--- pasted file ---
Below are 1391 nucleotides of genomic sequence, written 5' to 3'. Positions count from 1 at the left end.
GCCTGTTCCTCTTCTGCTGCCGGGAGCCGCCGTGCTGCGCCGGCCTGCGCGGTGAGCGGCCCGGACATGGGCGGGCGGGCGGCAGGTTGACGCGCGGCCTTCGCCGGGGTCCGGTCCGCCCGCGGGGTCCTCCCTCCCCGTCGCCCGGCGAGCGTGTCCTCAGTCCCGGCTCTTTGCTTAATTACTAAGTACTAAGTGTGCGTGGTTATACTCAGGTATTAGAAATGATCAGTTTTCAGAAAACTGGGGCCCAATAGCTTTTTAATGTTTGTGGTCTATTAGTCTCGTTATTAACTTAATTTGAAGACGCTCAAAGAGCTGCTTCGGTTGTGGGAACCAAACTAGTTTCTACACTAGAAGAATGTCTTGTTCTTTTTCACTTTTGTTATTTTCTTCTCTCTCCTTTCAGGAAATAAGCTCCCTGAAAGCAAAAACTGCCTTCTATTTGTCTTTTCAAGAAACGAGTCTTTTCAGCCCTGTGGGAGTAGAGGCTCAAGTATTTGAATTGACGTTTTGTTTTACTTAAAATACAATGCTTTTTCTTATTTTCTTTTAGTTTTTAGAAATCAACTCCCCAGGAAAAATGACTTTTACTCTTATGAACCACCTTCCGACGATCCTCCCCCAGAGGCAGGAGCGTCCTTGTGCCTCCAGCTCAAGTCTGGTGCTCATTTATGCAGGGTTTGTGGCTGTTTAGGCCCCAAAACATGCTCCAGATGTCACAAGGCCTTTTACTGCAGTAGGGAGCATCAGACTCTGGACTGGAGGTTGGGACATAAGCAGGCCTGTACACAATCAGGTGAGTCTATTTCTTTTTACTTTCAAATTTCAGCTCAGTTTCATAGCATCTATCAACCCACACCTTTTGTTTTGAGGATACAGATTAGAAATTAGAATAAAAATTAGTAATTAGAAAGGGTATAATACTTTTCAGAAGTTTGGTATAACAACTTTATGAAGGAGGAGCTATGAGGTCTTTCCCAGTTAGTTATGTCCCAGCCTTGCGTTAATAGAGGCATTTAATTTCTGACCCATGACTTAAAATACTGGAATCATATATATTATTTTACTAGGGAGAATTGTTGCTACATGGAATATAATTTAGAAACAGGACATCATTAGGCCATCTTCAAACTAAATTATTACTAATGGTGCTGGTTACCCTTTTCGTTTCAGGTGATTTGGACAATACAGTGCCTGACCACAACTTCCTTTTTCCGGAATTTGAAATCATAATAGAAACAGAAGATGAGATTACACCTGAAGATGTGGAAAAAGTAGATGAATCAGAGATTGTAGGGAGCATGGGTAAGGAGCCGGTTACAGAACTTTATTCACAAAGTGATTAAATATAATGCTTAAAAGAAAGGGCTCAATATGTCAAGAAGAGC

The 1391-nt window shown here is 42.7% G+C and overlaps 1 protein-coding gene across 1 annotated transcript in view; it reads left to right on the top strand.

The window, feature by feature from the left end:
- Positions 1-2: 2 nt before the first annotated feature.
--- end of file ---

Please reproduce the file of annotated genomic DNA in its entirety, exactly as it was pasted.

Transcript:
Below are 1391 nucleotides of genomic sequence, written 5' to 3'. Positions count from 1 at the left end.
GCCTGTTCCTCTTCTGCTGCCGGGAGCCGCCGTGCTGCGCCGGCCTGCGCGGTGAGCGGCCCGGACATGGGCGGGCGGGCGGCAGGTTGACGCGCGGCCTTCGCCGGGGTCCGGTCCGCCCGCGGGGTCCTCCCTCCCCGTCGCCCGGCGAGCGTGTCCTCAGTCCCGGCTCTTTGCTTAATTACTAAGTACTAAGTGTGCGTGGTTATACTCAGGTATTAGAAATGATCAGTTTTCAGAAAACTGGGGCCCAATAGCTTTTTAATGTTTGTGGTCTATTAGTCTCGTTATTAACTTAATTTGAAGACGCTCAAAGAGCTGCTTCGGTTGTGGGAACCAAACTAGTTTCTACACTAGAAGAATGTCTTGTTCTTTTTCACTTTTGTTATTTTCTTCTCTCTCCTTTCAGGAAATAAGCTCCCTGAAAGCAAAAACTGCCTTCTATTTGTCTTTTCAAGAAACGAGTCTTTTCAGCCCTGTGGGAGTAGAGGCTCAAGTATTTGAATTGACGTTTTGTTTTACTTAAAATACAATGCTTTTTCTTATTTTCTTTTAGTTTTTAGAAATCAACTCCCCAGGAAAAATGACTTTTACTCTTATGAACCACCTTCCGACGATCCTCCCCCAGAGGCAGGAGCGTCCTTGTGCCTCCAGCTCAAGTCTGGTGCTCATTTATGCAGGGTTTGTGGCTGTTTAGGCCCCAAAACATGCTCCAGATGTCACAAGGCCTTTTACTGCAGTAGGGAGCATCAGACTCTGGACTGGAGGTTGGGACATAAGCAGGCCTGTACACAATCAGGTGAGTCTATTTCTTTTTACTTTCAAATTTCAGCTCAGTTTCATAGCATCTATCAACCCACACCTTTTGTTTTGAGGATACAGATTAGAAATTAGAATAAAAATTAGTAATTAGAAAGGGTATAATACTTTTCAGAAGTTTGGTATAACAACTTTATGAAGGAGGAGCTATGAGGTCTTTCCCAGTTAGTTATGTCCCAGCCTTGCGTTAATAGAGGCATTTAATTTCTGACCCATGACTTAAAATACTGGAATCATATATATTATTTTACTAGGGAGAATTGTTGCTACATGGAATATAATTTAGAAACAGGACATCATTAGGCCATCTTCAAACTAAATTATTACTAATGGTGCTGGTTACCCTTTTCGTTTCAGGTGATTTGGACAATACAGTGCCTGACCACAACTTCCTTTTTCCGGAATTTGAAATCATAATAGAAACAGAAGATGAGATTACACCTGAAGATGTGGAAAAAGTAGATGAATCAGAGATTGTAGGGAGCATGGGTAAGGAGCCGGTTACAGAACTTTATTCACAAAGTGATTAAATATAATGCTTAAAAGAAAGGGCTCAATATGTCAAGAAGAGC

The 1391-nt window shown here is 42.7% G+C and overlaps 1 protein-coding gene across 1 annotated transcript in view; it reads left to right on the top strand.

The window, feature by feature from the left end:
- Positions 1-2: 2 nt before the first annotated feature.